The court held the importer liable for the tort of passing off, however, based on its use of the business name “The Importer’s Warehouse – Tommy Hilfiger,” having considered such use misleading to a reasonable consumer. The court did not find Swissa’s activities to constitute unjust enrichment, as it lacked a requisite “additional element,” namely, Swissa had invested substantial sums to advertise its own business, and was not simply trading off of the business and renown of TOMMY HILFIGER.
Tommy Hilfiger also raised the issue of the use of its marks in key words in internet or search engine advertising. A comparative review of different jurisdictions’ approach to this practice revealed a general tolerance for it, the court held, provided that deception as to identity of the seller is not at issue.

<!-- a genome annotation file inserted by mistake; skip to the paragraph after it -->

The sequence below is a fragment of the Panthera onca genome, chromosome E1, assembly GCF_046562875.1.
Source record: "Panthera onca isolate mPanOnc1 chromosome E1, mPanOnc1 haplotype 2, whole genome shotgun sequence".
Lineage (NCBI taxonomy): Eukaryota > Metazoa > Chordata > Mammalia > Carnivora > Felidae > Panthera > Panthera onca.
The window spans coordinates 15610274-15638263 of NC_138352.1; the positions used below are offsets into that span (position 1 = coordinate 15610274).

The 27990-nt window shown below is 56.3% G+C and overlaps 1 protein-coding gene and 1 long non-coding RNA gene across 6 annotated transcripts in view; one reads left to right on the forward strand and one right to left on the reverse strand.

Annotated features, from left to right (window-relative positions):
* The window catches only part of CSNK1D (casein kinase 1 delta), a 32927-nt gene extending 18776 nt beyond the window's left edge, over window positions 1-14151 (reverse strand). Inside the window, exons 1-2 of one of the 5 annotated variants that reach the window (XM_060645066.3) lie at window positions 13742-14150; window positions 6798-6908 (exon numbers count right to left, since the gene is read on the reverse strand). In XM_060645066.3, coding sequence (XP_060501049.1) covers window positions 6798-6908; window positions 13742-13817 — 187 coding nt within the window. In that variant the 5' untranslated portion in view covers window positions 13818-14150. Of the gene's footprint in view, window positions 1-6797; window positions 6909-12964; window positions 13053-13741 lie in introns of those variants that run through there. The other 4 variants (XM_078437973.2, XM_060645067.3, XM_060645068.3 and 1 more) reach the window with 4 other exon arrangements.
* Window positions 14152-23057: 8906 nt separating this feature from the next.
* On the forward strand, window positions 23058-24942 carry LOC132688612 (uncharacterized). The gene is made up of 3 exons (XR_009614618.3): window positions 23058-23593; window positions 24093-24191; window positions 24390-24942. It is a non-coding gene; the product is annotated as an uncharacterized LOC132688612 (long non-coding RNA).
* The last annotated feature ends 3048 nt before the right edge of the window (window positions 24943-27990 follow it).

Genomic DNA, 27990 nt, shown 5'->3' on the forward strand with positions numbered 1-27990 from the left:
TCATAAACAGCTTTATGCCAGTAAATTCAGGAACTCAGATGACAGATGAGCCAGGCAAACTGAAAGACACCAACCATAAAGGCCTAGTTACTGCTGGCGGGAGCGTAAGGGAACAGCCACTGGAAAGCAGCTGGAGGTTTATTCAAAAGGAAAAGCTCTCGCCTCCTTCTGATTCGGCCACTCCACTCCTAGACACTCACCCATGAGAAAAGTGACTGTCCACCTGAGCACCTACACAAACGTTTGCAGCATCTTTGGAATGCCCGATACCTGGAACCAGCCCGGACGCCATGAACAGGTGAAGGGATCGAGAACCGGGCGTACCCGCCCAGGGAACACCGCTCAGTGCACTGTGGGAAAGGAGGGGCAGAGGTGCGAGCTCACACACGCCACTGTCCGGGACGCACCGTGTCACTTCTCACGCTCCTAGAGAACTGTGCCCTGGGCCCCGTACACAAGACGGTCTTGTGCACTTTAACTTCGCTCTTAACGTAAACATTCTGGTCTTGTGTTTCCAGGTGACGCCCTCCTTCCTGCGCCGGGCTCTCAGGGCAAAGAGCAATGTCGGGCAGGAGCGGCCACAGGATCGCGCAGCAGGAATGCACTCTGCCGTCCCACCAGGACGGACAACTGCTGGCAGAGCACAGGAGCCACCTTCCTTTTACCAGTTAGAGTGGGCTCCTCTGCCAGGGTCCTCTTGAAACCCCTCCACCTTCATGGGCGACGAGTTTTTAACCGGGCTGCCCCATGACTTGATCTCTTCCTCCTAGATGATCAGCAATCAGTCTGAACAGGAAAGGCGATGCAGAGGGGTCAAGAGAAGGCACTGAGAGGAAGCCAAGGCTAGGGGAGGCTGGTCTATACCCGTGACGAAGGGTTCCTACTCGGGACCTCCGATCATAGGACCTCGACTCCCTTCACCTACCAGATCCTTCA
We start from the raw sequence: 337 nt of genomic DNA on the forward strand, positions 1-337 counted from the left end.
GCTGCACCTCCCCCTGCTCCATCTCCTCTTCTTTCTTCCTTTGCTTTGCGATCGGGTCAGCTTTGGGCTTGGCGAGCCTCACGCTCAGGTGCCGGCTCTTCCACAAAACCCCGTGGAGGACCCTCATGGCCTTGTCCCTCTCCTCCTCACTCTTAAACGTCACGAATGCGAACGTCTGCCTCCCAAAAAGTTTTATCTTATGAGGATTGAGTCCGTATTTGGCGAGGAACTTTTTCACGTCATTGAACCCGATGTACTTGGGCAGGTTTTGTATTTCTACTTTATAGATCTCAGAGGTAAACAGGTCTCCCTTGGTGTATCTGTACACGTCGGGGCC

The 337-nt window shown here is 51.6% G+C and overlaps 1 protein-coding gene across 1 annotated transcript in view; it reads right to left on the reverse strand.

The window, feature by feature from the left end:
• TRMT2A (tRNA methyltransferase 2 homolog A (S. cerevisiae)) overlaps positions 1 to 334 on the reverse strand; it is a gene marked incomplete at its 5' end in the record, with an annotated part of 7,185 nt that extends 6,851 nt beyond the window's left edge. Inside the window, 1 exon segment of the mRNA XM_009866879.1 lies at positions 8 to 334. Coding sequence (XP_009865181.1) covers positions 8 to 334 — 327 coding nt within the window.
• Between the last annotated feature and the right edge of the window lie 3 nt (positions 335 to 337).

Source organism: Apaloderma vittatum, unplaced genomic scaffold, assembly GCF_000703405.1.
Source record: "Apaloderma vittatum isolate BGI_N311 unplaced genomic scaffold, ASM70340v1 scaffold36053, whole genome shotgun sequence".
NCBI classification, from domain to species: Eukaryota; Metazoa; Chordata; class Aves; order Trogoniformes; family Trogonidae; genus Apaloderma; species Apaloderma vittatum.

In conclusion, monetary awards were reduced to IS 100,000, and the court more narrowly tailored the district court’s injunction, in line with its opinion.
This decision underscores the limits to mark owners’ practical ability to prevent or otherwise contain the practice of parallel importation, as well as the inconsistency of these limits across different jurisdictions. The court noted that a mark owner unhappy with the practice of parallel importation of its goods may always seek to prevent these imports simply by unifying its prices across jurisdictions. Otherwise, in jurisdictions such as Israel, it is vital that the mark owner stay aware of and police the marketing activities of parallel importers supporting these sales.